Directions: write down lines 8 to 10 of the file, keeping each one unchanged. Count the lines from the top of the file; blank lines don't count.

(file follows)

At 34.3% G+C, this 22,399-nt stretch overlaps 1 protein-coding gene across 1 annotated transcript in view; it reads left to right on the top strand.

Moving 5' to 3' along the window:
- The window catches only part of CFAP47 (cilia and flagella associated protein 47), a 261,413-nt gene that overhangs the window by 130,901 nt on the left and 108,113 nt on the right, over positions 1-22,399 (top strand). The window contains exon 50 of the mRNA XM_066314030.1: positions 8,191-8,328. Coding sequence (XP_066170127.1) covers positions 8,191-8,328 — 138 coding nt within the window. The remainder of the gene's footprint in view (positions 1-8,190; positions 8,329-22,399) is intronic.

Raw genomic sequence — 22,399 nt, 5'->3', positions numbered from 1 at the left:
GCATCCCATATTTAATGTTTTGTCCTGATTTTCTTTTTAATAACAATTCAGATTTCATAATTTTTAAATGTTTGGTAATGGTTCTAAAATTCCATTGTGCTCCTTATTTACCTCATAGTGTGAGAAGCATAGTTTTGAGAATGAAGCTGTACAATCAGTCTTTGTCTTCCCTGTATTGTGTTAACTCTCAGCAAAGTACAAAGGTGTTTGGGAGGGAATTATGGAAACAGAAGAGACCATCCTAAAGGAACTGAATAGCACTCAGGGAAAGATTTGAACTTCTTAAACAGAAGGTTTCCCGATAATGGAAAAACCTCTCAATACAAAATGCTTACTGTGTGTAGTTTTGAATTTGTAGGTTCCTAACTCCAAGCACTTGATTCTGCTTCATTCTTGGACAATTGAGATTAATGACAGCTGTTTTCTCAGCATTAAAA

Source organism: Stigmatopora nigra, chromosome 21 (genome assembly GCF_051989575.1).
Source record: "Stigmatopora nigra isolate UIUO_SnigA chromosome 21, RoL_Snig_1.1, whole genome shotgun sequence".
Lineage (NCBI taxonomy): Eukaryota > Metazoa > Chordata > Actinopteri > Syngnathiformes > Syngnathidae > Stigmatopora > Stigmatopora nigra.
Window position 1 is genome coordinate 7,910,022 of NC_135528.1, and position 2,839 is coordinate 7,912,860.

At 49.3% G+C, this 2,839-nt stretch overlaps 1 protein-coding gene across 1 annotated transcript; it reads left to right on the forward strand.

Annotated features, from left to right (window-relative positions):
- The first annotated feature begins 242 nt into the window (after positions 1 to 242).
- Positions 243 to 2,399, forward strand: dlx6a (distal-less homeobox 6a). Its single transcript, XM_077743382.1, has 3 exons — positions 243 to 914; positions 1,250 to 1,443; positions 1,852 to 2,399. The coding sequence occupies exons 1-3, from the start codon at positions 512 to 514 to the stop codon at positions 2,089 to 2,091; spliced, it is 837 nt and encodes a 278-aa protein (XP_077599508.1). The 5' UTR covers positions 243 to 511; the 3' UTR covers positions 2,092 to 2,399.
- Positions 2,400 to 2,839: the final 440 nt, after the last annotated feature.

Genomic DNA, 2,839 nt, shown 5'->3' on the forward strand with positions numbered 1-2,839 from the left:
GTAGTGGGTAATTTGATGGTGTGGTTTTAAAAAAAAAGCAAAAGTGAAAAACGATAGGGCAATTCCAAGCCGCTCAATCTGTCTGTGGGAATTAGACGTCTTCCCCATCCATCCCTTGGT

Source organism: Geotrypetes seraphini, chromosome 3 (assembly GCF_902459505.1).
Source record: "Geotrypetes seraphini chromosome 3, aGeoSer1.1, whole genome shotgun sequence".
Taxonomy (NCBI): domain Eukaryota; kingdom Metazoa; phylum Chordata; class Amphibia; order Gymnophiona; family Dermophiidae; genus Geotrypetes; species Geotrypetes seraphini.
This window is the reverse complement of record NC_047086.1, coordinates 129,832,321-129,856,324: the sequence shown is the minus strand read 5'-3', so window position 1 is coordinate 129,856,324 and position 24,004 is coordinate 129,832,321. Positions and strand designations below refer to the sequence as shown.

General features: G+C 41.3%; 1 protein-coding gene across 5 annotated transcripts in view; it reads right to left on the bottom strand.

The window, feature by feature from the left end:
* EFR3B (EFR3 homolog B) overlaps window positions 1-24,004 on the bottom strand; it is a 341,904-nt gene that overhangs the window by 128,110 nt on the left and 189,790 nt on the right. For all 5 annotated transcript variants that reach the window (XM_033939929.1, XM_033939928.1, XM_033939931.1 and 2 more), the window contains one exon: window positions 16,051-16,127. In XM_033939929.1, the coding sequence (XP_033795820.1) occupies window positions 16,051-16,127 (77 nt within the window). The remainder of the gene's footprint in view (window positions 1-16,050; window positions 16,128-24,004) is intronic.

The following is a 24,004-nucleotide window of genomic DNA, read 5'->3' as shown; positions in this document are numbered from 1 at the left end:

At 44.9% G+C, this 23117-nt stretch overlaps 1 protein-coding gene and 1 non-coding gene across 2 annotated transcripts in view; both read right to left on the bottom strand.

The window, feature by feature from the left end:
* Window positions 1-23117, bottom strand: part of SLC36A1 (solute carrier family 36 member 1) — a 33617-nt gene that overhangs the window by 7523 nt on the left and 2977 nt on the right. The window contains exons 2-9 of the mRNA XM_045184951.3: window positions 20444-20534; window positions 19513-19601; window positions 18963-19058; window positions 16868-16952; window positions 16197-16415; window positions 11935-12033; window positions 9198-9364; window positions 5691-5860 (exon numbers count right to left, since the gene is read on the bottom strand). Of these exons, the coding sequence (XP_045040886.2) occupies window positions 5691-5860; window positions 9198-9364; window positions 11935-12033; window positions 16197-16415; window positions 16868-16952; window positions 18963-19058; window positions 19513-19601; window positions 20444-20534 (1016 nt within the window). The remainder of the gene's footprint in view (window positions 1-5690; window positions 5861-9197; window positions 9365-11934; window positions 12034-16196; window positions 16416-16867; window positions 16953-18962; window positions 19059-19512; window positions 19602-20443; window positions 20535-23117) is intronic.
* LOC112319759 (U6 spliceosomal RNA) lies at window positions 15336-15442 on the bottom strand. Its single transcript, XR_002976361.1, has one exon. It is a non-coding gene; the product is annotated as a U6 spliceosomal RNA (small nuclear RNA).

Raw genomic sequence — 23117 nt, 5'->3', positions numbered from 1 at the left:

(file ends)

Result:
Lineage (NCBI taxonomy): Eukaryota > Metazoa > Chordata > Actinopteri > Syngnathiformes > Syngnathidae > Stigmatopora > Stigmatopora nigra.
Window position 1 is genome coordinate 7,910,022 of NC_135528.1, and position 2,839 is coordinate 7,912,860.

At 49.3% G+C, this 2,839-nt stretch overlaps 1 protein-coding gene across 1 annotated transcript; it reads left to right on the forward strand.